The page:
2. Ongoing forecasting
This is a living plan of one to six months that serves as a basis for decisions impacted by the inevitable changes to assumptions made in the annual business plan. Part of this process includes proactive planning of actual demand and delivery backlog and some what-if analysis making certain assumptions on which projects are most likely. All opportunities at various stages are tracked for resource planning over a six-month period where capacity needs can be revisited. Interlocks are conducted with the various constituencies including finance with input to this process.
3. Tactical staffing
This last stage, typically covering up to 30 days, carries out resource decisions in a proactive manner. During this time, resources are assigned on a day-to-day tactical approach based on open needs and positions. Active needs are acted upon based on interlocked demand planning that takes into account current resource availability, roles and skill sets. The resource assignment process can then be expedited in a ‘templated’ fashion. Interlocks again are conducted particularly where import and business trade-offs and choices are made.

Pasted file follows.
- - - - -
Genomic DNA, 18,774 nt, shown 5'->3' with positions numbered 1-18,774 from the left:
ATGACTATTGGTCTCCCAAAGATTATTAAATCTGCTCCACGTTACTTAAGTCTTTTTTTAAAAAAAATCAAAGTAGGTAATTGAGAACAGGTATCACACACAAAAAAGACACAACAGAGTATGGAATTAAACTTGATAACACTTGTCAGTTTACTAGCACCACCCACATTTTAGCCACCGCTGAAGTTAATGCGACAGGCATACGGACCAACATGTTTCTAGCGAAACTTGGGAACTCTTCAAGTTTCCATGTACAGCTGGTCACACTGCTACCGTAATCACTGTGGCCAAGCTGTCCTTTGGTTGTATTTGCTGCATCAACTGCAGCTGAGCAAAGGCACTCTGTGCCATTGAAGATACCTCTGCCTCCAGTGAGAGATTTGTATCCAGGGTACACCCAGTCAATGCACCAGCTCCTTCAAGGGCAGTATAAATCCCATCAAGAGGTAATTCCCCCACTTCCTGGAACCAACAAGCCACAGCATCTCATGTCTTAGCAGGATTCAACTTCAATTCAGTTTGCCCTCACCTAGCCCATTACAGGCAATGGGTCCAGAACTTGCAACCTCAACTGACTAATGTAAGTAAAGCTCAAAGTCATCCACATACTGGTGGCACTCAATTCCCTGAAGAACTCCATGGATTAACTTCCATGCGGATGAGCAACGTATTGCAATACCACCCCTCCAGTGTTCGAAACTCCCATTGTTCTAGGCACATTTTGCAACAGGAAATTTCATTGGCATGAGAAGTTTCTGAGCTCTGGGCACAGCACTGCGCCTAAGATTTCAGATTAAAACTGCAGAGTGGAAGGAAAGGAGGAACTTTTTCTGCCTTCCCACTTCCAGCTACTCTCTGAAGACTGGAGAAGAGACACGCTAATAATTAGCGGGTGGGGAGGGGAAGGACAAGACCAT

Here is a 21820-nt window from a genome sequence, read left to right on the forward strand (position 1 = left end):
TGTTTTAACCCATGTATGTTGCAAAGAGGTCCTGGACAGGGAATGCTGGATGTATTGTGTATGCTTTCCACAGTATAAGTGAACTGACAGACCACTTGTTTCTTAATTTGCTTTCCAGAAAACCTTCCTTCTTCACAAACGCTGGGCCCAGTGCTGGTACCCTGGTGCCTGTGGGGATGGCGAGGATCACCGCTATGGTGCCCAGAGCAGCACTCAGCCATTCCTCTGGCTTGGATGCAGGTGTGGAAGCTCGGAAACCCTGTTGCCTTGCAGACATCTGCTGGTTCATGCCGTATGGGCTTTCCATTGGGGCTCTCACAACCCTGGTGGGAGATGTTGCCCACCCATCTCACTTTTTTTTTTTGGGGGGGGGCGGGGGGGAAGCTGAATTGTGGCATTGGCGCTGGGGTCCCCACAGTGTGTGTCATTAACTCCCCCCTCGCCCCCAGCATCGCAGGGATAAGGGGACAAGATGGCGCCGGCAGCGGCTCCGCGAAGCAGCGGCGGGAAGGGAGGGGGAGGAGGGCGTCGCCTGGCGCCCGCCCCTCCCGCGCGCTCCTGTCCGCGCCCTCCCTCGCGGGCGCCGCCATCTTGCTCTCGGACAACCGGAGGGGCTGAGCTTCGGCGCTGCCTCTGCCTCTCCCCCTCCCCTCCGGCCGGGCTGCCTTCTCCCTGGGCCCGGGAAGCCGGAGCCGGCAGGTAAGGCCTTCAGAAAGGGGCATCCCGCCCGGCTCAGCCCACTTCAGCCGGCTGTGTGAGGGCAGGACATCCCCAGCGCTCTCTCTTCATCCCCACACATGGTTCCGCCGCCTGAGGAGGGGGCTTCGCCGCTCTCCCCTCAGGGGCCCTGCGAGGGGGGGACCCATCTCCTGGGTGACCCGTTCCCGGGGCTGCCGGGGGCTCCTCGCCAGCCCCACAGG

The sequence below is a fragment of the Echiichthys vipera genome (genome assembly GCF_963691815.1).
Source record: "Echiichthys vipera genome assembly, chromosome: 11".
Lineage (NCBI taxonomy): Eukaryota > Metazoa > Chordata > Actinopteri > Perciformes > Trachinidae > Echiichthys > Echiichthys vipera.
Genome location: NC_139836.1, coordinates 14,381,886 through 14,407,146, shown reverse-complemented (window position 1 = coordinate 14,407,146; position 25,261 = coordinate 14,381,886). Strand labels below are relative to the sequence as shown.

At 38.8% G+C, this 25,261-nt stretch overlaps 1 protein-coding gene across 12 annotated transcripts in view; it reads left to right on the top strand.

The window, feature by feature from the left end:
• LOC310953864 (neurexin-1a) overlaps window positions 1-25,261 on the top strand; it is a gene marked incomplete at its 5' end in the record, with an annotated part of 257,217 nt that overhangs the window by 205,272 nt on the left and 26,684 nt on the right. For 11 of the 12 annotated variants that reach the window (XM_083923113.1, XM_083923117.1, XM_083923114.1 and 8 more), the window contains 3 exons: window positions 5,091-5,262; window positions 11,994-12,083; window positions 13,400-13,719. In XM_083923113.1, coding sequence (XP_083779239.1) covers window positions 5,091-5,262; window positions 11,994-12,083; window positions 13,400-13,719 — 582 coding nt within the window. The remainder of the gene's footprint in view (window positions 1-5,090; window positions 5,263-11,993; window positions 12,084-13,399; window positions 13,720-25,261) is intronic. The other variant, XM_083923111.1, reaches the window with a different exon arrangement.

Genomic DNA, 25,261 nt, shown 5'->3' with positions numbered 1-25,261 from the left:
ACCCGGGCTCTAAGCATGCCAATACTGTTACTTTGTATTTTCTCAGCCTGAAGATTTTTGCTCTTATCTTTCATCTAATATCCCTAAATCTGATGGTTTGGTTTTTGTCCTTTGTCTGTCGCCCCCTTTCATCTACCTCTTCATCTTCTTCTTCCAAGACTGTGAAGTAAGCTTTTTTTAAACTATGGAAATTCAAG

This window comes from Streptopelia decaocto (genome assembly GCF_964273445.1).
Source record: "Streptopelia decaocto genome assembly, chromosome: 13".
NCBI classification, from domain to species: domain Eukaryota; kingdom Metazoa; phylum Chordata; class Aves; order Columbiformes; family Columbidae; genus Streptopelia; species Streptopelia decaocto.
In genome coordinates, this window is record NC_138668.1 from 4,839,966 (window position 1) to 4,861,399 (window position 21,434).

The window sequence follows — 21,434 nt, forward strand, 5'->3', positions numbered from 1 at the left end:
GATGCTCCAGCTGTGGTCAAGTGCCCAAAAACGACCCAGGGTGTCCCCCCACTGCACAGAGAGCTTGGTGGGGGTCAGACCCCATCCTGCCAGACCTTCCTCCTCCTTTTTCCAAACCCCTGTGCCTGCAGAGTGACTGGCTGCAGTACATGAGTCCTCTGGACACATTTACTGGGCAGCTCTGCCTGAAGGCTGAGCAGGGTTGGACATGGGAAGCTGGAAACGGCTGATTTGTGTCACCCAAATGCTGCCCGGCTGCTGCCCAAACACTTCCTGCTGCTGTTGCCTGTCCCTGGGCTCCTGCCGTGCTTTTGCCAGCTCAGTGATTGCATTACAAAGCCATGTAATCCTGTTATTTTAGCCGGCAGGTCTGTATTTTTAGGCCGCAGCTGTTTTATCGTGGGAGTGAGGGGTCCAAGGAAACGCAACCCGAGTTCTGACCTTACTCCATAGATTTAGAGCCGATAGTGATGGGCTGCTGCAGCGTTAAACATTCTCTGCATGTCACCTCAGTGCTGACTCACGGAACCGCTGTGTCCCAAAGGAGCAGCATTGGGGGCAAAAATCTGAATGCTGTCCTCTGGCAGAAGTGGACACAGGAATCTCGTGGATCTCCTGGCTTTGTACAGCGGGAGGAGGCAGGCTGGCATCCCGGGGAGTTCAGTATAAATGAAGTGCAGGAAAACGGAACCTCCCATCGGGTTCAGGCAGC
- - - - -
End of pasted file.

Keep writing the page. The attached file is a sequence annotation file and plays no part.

Related Article: Man vs. Machine: When to Hire Someone, When to Implement Software
Budgeting for the Unknown
Using the above described three-part methodology will help you forecast resources for demand that exceeds what’s in your current work backlog, or perhaps where you have surplus resources. It also helps provide a realistic view of what’s in your backlog, especially as it relates to people resources on a granular level. When combining the backlog and forecast, you can implement a range of reasonable parameters covering a balance of where to apply resources first and a range of minimum versus maximum potential demands.
With these comprehensive insights you can introduce a plan to encourage finance to modify budgets as needed. Hopefully, you can drive an internal arrangement for a mechanism that enables you to adjust the budget as conditions around you change. While finance is generally averse to budgeting for the unknown, you have at least done fact-based due diligence to anticipate and respond to changes as they occur.